British Vogue's Alexandra Shulman, who has served as the magazine's editor in chief for 25 years, will be stepping down this June. The news was announced in a press release Wednesday by Nicholas Coleridge, managing director of Condé Nast Britain.
“This is an announcement I hoped never to have to make," said Coleridge. "She has edited the title for a quarter of its existence, through its period of highest ever circulation, and its simultaneous transformation into a global digital brand. She has been the towering figure of the British fashion press throughout her tenure: a superb journalist and editor, who understands and exemplifies every quality."
Shulman is the longest-serving editor at the magazine, having become editor-in-chief in 1992, just four years after Anna Wintour joined American Vogue. She began her career at Tatler in 1982, later writing for titles that included The Sunday Telegraph and British GQ, where she was named editor in 1990.
By her departure, Shulman will have edited more than 300 issues of British Vogue, with circulation reportedly growing 12 percent since her arrival. She's remained a fierce advocate for body positivity and eating disorder awareness within the fashion industry, most recently speaking out against the designers that refused to dress Ashley Graham for her January 2017 British Vogue cover.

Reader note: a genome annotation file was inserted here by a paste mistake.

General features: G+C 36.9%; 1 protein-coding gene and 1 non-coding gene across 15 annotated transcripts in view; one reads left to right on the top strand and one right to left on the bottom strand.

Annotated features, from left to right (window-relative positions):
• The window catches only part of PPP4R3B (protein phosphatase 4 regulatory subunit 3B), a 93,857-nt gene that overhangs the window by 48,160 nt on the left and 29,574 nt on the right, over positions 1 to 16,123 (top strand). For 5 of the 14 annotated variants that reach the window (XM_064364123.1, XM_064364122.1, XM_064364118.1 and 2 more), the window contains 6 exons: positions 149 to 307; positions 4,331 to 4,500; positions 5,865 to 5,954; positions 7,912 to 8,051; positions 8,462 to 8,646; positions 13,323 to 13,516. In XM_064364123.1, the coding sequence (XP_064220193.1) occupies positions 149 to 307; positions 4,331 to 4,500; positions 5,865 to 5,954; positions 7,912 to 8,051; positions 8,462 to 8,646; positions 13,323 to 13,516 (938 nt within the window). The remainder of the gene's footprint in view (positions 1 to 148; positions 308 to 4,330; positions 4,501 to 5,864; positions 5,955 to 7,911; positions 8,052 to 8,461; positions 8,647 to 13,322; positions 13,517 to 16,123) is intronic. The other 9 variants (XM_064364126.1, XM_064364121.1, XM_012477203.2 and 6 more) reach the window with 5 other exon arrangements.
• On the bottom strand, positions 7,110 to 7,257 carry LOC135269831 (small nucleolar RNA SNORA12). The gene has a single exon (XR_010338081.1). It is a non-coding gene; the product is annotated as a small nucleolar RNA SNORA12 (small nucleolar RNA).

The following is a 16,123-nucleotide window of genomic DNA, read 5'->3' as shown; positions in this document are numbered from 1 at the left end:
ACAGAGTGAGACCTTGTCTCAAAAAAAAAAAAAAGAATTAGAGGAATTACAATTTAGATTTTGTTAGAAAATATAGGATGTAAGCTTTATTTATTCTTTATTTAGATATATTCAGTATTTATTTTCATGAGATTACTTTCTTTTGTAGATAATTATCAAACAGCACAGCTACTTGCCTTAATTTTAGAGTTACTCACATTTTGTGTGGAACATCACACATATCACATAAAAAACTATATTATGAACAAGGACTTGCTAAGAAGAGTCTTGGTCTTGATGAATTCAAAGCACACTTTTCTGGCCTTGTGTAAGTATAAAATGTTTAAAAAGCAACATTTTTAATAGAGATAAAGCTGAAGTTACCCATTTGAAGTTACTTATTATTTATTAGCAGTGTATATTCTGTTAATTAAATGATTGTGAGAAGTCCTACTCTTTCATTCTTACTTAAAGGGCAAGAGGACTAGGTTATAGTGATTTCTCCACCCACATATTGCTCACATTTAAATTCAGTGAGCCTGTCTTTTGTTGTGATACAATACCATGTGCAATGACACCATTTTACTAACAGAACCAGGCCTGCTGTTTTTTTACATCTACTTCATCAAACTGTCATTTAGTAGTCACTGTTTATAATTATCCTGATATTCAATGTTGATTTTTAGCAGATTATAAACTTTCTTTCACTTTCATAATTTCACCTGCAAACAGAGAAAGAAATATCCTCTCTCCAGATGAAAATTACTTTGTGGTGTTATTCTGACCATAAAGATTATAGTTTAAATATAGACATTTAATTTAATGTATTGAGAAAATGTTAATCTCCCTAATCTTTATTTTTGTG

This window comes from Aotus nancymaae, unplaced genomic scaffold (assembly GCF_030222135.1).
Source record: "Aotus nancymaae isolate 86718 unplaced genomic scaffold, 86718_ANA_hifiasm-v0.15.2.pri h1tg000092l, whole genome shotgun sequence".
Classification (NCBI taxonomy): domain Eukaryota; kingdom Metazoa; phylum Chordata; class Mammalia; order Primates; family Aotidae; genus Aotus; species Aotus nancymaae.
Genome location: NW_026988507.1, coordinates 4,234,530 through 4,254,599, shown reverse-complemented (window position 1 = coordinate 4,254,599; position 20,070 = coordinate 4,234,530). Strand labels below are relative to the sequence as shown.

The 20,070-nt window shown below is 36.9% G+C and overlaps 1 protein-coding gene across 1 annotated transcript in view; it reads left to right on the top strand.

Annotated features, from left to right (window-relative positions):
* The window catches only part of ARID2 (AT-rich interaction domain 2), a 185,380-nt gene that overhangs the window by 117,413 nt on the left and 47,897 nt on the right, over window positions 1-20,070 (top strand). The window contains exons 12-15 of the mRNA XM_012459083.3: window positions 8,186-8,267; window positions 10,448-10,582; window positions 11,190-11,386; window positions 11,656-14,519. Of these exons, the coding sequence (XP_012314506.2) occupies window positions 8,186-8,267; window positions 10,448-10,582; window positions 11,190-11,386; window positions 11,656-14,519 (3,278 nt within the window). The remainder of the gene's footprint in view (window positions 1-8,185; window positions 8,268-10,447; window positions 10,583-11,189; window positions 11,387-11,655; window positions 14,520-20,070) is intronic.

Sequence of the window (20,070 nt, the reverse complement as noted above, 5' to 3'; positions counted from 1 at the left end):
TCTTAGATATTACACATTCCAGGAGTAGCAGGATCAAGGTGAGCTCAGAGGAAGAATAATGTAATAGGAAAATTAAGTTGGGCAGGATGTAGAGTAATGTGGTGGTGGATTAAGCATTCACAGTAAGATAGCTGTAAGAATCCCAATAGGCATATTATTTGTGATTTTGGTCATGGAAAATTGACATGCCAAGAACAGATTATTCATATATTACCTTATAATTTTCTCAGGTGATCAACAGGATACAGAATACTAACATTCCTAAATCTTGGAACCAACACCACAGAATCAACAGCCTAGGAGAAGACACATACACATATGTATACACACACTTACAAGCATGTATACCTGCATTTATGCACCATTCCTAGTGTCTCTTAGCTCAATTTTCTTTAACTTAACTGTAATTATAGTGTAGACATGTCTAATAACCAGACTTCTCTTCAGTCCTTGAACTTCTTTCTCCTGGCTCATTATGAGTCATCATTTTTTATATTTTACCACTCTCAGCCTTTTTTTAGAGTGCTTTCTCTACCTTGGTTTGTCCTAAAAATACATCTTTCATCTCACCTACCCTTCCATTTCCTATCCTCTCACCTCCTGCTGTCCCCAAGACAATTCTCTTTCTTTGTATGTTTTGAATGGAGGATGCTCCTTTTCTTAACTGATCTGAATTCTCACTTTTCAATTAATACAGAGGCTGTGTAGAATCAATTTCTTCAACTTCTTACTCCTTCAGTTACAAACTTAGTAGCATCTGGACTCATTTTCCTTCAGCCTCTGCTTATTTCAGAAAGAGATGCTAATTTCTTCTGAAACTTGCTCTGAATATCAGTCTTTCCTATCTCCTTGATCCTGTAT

Beyond the Vogue fold, she has received no shortage of industry recognition: In 2005, she was granted the Order of the British Empire, and in 2013, was included in BBC Radio 4's Women's Hour List of the 100 Most Powerful Women in the U.K.
"I have edited British Vogue for 25 years almost to the day, and to have steered it during our spectacular centenary has been one of the greatest privileges," said Shulman in a statement. "During that time I have worked with an unparalleled collection of talent both inside and outside the magazine and have been lucky enough to see both Vogue and the British fashion industry expand and flourish."
As for why she's stepping down now, Shulman simply said: "It has been very hard to find a rational reason to leave what is unquestionably a fascinating and rewarding role but last autumn I realised that I very much wanted to experience a different life and look forward to a future separate to Vogue."